Resilience and “The Indiana Way”: Using History to Understand Hoosiers’ Perspectives on Climate Change
Thursday, October 14, 4:30 p.m.
Climate change is global. But in a democratic society, the changes required to increase human resilience must always be—to one extent or another—local. This lecture will trace the historical roots of a set of social and political behaviors that Indiana historian James H. Madison once labeled, simply, the Indiana Way: in brief, a stubborn preference for incremental change over rapid reform, for personal action over communal regulation. Today’s Hoosiers, facing at last the environmental consequences of a two-century-long industrial revolution, do so shadowed by the cumulative impact of a distinctive conservatism and localism, prevalent since territorial days, that favors a social status quo at the cost of an environmental one. The lecture by Elizabeth Grennan Browning will consider the impact of that selective conservatism upon Indiana in our own time. Browning is a U.S. historian, focusing on environmental history, intellectual history, urban history and cultural history. She joined IU's Environmental Resilience Institute as the Midwestern/Indiana Community History Fellow after receiving her Ph.D. in history from the University of California, Davis. This event will be free and open to the public, and is sponsored by Themester 2021: Resilience, an initiative of the IU College of Arts and Sciences.
Coffee and Curators: Have You Heard of The Great Lakes-Ohio Valley Ethnohistory (GLOVE) Collection?
Thursday, November 11, 3 p.m. (Eastern)
The Great Lakes-Ohio Valley Ethnohistory (GLOVE) Collection is a one-of-a-kind assemblage of primary and secondary documents relating to the land use and occupancy of the Midwest region from point of contact to the 20th century. A team of researchers collected these documents in the 1950s and 1960s at Indiana University under the auspices of the Department of Justice as evidence in the Indian Claims Commission Cases. Join Kelsey Grimm, IUMAA Librarian and Archivist, as she presents the third of our “Coffee and Curators” series, discussing the history, use, and accessibility of this collection. This "Coffee and Curators" coffee break will feature a 10-minute curatorial talk and a 10-minute question and answer session. The event will be free and open to the public.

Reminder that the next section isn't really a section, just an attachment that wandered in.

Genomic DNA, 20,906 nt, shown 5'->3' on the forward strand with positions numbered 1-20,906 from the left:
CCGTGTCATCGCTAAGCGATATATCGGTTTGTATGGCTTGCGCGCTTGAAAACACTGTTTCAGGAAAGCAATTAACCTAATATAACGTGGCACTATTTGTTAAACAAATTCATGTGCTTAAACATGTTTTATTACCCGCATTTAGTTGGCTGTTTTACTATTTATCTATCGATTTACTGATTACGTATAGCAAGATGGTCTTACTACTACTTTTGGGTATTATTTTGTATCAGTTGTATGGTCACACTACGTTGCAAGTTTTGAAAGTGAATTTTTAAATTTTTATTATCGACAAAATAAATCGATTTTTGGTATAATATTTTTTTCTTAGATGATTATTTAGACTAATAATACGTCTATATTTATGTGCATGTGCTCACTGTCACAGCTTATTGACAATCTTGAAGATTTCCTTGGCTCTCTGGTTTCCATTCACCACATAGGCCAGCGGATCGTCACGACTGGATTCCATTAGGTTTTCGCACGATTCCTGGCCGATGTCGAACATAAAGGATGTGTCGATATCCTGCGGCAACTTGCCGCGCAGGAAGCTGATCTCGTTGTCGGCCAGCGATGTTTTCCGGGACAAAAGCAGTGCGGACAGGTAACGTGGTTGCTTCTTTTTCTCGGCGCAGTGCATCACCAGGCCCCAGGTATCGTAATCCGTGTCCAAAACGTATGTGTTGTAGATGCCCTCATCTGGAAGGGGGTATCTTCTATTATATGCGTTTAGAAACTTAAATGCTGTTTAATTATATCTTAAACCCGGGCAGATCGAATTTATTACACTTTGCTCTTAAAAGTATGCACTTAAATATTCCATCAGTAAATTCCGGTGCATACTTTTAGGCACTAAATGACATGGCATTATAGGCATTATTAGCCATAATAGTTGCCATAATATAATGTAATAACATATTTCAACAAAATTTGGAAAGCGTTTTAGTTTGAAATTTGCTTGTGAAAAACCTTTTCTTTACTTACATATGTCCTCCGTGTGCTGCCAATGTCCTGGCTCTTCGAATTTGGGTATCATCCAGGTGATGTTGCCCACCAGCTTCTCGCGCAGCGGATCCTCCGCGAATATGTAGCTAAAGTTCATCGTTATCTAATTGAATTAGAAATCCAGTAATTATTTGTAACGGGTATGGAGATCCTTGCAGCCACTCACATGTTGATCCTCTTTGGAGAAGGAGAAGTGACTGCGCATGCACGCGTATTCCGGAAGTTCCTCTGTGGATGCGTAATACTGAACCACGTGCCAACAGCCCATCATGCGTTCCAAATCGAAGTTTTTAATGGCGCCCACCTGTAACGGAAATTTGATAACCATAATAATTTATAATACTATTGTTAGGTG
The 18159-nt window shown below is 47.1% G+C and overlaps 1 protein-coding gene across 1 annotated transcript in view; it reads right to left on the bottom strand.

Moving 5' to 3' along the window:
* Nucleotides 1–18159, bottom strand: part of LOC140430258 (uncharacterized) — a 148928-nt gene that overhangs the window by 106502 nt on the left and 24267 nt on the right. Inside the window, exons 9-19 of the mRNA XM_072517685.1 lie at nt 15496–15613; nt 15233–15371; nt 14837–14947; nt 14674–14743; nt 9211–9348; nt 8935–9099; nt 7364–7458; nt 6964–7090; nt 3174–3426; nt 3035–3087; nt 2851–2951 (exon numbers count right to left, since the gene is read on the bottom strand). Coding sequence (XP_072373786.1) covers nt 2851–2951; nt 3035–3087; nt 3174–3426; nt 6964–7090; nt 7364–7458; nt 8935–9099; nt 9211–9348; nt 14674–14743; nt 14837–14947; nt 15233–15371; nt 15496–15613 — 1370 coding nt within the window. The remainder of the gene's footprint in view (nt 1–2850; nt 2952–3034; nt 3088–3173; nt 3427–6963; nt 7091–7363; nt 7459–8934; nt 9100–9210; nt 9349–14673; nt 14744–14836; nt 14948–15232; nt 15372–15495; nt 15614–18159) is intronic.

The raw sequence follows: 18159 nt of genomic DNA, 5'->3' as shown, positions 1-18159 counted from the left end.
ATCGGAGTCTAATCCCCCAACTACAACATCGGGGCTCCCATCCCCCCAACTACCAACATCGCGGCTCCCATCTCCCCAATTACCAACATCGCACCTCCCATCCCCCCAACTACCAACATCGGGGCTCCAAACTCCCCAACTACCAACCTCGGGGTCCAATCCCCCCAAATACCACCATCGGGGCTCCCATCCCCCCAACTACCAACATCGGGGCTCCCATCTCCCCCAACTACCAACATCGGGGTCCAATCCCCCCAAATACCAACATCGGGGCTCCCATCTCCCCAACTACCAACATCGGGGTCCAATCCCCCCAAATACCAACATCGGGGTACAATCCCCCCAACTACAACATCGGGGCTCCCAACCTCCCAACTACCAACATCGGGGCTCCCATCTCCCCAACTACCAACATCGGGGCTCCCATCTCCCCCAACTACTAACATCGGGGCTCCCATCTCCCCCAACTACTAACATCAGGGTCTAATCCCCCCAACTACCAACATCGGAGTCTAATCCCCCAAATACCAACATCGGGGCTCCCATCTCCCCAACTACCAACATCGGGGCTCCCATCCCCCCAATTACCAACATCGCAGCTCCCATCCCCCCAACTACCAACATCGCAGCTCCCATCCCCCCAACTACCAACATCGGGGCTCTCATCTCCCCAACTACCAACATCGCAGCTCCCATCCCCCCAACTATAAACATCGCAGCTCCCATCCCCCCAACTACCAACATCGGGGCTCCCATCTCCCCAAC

Repatriating Angel Mounds: An Archaeologist’s Perspective
Wednesday, November 17, Noon (Eastern)
April Sievert, Director of the Glenn Black Research Laboratory, will discuss repatriation in terms of what it does, did, and will do for IU and Indiana archaeology now and in the future. This online talk will present a background on how and why repatriation occurs, and an explanation of the sensitivity and respect that is critical for repatriation. Additionally, Sievert will present her perspective on the impact of repatriation on Midwestern archaeology, and a look at archaeology to come and the way working with tribes equitably is the way forward for Indigenous research and IU’s archaeological collections. The event will be hosted by IU Lifelong Learning. Please go to the Lifelong Learning site for more information.
Coffee and Curators: Repatriation--The Learning NAGPRA Project
Thursday, December 9, 3 p.m. (Eastern)
In the U.S., institutions must comply with the Native American Graves Protection and Repatriation Act of 1990 (NAGPRA), which provides a pathway to return Native American ancestral remains and belongings to their descendants. The Learning NAGPRA project is a multi-year project funded by the National Science Foundation to address a gap in how people learn about the law and handle repatriation. April Sievert, Director of IUMAA's Glenn Black Research Laboratory, will discuss how project participants, including Indigenous and non-Indigenous faculty and professionals from across the nation, collaborated to craft and assemble course content, resources, and research about NAGPRA and make it publicly accessible. The fourth of our Curators and Coffee series, the event will feature a 10-minute talk by Dr. Sievert, and a 10-minute question and answer session. The event will be free and open to the public.